Is there a Polio Vaccine Shortage? The Govt Issues a Denial

The polio vaccine in India’s immunisation programme is seeing a global shortage, thus, driving up the price.

3 min read
Hindi Female

A report that appeared in The Print, had claimed that the government had decided to postpone the campaign for the polio national immunisation day indefinitely.

The government has now issued a denial.

In a press release it stated,

There have been some reports in the media regarding shortage of polio vaccine in India. This is completely incorrect. There is no shortage of Oral Polio Vaccines (OPV) and Inactivated Polio Vaccine (IPV) in the country. As far as polio national immunization days (NID) is concerned, the required quantity of bivalent Oral Polio Vaccine (bOPV) has already been secured for the programme.

The note further said, “However, to ensure availability of safe and quality vaccine to our children during NID, the testing of bOPV is made more stringent and the same will be dispatched to states for public use after the clearance from national testing laboratory for each batch and Polio NID will be held soon.

Government has not postponed the NID indefinitely, as wrongly reported in the media. Regarding Inactivated Polio Vaccine (IPV), there is neither shortage of IPV nor any shortage of funds for its procurement for Universal Immunization Programme (UIP) in the country.

“It is to be noted that India has eliminated polio already and as per global guidelines, introduced IPV in its Universal Immunization Program to safeguard the polio free status, as there are few countries where polio virus is still circulating and Polio is yet to be eliminated,” the note added.

Earlier in November it was reported that India was seeking monetary aid from an international donor to deal with the impending hike in the cost of an important vaccine.

The health ministry was hurriedly looking to avert a shortage of the polio vaccine (inactivated polio vaccine or IPV) as the price for the injection had gone up. This came after Sanofi, vaccine maker and the sole IPV supplier to India, decided to increase prices amid a global supply shortage of the vaccine.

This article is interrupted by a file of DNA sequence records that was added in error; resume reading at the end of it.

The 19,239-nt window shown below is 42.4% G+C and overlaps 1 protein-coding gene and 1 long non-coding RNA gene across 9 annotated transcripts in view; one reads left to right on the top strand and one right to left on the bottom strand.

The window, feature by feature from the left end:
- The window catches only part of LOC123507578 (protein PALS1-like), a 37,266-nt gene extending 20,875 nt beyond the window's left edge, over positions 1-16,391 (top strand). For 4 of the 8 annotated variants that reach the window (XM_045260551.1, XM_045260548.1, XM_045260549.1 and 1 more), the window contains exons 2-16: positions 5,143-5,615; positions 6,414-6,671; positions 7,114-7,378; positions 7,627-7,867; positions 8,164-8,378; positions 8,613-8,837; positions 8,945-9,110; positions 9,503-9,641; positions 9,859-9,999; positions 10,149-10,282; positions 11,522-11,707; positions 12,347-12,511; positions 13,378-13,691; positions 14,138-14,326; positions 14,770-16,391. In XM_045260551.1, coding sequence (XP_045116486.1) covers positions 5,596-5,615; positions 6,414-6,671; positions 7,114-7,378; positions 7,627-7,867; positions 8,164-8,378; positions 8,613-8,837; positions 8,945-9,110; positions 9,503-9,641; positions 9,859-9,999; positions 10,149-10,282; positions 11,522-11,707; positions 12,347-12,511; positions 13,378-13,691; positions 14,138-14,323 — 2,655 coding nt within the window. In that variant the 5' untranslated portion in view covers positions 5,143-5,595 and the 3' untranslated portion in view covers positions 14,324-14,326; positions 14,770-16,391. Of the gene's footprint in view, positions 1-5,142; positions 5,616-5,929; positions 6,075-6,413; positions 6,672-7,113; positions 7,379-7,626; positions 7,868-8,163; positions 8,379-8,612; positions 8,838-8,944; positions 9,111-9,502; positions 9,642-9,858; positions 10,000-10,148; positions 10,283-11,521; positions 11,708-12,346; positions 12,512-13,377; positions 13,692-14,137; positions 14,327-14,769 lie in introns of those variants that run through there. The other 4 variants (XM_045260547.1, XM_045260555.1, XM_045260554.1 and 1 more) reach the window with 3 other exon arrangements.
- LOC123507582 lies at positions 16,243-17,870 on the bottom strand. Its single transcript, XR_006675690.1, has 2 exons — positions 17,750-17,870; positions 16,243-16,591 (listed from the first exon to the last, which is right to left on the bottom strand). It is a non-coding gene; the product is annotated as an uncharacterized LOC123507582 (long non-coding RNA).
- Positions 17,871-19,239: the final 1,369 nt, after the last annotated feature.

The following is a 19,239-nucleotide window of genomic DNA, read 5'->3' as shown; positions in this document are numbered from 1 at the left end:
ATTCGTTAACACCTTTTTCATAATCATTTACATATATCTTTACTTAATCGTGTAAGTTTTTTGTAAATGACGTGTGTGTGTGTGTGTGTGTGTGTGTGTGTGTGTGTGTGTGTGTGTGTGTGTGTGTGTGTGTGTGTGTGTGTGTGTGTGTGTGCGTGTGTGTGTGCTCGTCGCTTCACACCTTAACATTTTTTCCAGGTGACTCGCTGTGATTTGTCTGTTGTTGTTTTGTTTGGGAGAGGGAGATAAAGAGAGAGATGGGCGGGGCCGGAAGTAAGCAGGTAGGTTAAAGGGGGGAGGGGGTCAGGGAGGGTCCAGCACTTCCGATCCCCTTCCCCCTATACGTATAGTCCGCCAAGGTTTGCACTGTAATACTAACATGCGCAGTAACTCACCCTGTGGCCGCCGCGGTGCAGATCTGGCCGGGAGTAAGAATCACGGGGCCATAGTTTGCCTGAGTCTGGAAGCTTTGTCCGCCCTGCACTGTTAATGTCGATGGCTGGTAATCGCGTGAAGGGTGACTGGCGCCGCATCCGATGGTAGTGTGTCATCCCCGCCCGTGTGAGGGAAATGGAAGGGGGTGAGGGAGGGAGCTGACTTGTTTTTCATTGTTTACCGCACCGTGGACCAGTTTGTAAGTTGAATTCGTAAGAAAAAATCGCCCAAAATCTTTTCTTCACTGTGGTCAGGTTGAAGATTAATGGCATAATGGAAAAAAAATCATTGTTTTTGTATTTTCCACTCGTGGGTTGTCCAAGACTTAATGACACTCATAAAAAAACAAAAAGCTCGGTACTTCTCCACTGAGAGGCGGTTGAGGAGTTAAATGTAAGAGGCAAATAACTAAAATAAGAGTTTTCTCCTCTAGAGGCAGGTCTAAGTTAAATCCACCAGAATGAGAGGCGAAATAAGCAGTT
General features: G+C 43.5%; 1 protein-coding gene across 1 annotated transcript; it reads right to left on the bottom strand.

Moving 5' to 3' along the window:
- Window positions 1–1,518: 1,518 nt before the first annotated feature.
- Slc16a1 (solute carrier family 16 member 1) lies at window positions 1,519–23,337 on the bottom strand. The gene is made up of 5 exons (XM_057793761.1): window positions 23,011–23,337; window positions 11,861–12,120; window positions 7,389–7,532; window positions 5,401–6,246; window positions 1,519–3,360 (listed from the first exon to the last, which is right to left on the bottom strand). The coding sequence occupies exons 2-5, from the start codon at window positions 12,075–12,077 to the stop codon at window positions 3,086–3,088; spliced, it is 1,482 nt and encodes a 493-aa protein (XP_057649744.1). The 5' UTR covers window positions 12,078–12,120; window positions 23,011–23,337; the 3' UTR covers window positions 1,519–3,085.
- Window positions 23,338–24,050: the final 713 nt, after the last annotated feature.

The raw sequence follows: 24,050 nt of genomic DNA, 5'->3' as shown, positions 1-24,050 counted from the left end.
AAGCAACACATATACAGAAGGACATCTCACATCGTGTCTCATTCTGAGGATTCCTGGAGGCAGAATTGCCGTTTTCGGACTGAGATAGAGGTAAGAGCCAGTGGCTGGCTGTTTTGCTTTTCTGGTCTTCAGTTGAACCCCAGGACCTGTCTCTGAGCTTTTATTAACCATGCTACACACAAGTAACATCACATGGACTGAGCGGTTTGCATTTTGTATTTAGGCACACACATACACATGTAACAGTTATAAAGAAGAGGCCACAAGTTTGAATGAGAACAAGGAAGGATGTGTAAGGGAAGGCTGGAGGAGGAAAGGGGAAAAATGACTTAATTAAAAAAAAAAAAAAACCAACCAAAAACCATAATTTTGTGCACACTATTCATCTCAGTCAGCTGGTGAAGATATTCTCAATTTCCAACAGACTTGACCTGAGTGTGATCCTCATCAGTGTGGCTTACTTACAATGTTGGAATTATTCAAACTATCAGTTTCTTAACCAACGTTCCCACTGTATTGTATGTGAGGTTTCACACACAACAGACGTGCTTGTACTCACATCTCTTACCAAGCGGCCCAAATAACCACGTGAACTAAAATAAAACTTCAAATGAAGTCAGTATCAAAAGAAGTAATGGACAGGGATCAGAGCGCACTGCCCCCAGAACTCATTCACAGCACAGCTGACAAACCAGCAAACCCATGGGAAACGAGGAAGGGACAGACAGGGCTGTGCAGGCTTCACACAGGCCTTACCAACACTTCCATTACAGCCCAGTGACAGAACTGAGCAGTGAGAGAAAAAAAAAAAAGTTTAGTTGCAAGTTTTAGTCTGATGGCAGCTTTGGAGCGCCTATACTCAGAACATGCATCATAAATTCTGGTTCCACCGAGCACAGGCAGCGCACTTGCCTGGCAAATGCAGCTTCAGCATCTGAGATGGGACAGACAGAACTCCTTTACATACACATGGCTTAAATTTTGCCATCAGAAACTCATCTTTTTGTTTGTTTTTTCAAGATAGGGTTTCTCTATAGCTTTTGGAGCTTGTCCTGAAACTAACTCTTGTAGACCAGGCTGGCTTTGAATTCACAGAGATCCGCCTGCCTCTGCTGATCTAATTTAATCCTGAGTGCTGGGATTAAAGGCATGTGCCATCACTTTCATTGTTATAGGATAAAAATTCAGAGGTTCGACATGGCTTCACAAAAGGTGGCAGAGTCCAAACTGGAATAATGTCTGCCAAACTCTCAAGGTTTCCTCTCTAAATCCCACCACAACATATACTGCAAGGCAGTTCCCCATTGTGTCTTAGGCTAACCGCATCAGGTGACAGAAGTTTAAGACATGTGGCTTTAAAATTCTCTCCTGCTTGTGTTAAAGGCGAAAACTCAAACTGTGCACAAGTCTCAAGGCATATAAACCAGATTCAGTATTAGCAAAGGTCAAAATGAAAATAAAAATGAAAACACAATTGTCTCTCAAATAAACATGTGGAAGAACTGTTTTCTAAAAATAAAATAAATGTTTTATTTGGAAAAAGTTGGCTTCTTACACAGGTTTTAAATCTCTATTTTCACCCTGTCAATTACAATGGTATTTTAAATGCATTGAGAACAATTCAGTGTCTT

IPV is part of India’s Universal Immunisation Programme. If the vaccine goes out of stock, it would mean that the government will be forced to temporarily stop immunising infants with IPV, which is critical to India maintaining its polio-free status.


The price for India, among other countries, is to increase from the current Rs 61 (0.75 euro) to Rs 147 (1.81 euros) per dose in 2019, and to Rs 177 (2.18 euros) per dose from 2020 through 2022, according to a UNICEF document.

Estimating the impact of the price hike, India would need an extra Rs 86 crore to meet the annual requirement. Going by the schedule of the immunisation programme, experts say the government needs at least 10 million doses every year to cover all children who receive the IPV.

The health ministry has approached Gavi – an international organisation that supports immunisation in poor countries – to intervene and help maintain IPV supplies to India by providing aid of Rs 100 crore.

The health ministry had introduced the IPV in 2015, relying on Gavi which disbursed USD 16.3 million (Rs 118.8 crore) for IPV immunisation in India during 2015 and 2016 with the expectation that India would then use its own funds, according to the Telegraph report.

Before that, the vaccine was available through private practitioners but at higher costs.

Critics argue that India is no longer a poor country, something that the government has itself said multiple times, and that it should be able to tend to its own healthcare costs and not be at the mercy of international donors.

Public health experts say the situation reflected India’s poor budget allocation for healthcare.

It’s not just the IPV, Gavi has also given India monetary aid of Rs 769 crore for pneumococcal immunisation between 2017 and 2019 and approved allocation of Rs 395 crore for rotavirus vaccines between 2018 and 2020.

The global shortage of IPV has raised concern. A May 2018 UNICEF document had said that sufficient supply to meet the needed two IPV doses was not likely to emerge before 2023.

This means India would need more funds to continue providing the vaccine to all the children in the country.

(At The Quint, we are answerable only to our audience. Play an active role in shaping our journalism by becoming a member. Because the truth is worth it.)


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Topics:  Immunisation   vaccination   Vaccine 

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